I like old stories. Traditionally, ballet was based on – and built around – old stories, from Swan Lake, which was based on an old fairy tale, to Romeo and Juliet.
Certain stories do well without language and ballet is good at exploring these. I’ve always been drawn to stories that can be communicated with less emphasis on text.
My story of Swan Lake in this production is not just one story, though: it’s four or five stories all working together. It’s like a magic carpet with different threads woven together.
There’s the classical ballet of Swan Lake, then in Irish mythology, we have the story of King Lir, who has four children who are turned into swans by their jealous stepmother.
Then I’ve brought in the real-life story of John Carthy, an Irish man with depression, who was shot dead in controversial circumstances in 2000. These are the three primary stories.
There are dark themes ... the princess, Odette, or Finola has been sexually abused, Prince Siegfried, or Jimmy, is depressed and suicidal, plus a bent policeman and a shadowy local councillor: there’s not much lightheartedness here ...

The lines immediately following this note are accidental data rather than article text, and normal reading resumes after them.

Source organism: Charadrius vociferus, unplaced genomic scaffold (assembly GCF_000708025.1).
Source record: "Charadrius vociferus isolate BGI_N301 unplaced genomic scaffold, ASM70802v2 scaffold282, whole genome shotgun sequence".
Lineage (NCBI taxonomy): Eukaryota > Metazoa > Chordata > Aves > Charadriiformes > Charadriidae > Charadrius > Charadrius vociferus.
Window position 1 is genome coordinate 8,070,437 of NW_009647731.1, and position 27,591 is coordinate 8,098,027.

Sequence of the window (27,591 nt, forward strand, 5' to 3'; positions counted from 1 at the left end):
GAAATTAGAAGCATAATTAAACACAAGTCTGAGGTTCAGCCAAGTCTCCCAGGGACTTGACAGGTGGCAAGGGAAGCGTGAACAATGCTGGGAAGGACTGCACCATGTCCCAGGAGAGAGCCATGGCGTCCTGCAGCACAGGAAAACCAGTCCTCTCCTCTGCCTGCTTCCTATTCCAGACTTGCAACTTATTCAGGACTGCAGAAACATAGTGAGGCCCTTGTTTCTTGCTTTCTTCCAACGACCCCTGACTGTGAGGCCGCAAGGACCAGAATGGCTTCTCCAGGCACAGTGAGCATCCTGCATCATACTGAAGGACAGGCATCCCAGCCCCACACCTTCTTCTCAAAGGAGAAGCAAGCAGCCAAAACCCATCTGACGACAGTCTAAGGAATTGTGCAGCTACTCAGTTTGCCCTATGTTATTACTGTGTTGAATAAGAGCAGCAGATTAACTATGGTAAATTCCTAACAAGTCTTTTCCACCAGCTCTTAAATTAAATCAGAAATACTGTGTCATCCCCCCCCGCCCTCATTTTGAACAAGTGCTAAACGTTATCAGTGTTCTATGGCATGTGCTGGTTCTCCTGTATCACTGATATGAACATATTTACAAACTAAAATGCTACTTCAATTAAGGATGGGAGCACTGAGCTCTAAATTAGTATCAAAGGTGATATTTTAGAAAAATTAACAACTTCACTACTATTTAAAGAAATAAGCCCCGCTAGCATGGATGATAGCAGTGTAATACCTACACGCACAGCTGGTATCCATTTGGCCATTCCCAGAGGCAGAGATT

No, but neither is the classical ballet lighthearted. Over time, it’s just become sanitised.
Swan Lake isn’t about beautiful swans, it’s about women turned into swans by a man.
Even in the classical ballet, the prince suffers from dark moods.
And think of the story of Giselle – she dies of a broken heart as she’s betrayed by a prince who pretends he’s a peasant and she can’t be buried in the church cemetery.
Everything in these tales gets tidied up, but if you look harder at the stories they are very dark. I don’t feel I’ve done anything darker than what was there already
One feeling I had very strongly connected to this work is the contemporary need to make everything nice, saleable, superficially beautiful – like what we see on Facebook and Instagram.
But I think 50 per cent is beautiful and 50 per cent is ugly. Mental illnesses, especially depression and anxiety, are epidemic now. In my Swan Lake, death is OK, depression is OK.
Some characters and themes are universal in nature, but others – for example the Catholic priest – are more locally inspired and relevant. How important was it to have something “Irish” in the production?
I want to create work that speaks to as many people as possible.
I grew up in Ireland; I lived in England for 13 years but came back in my 30s. I love Ireland. But I don’t like going to see a show that’s so “Irish”.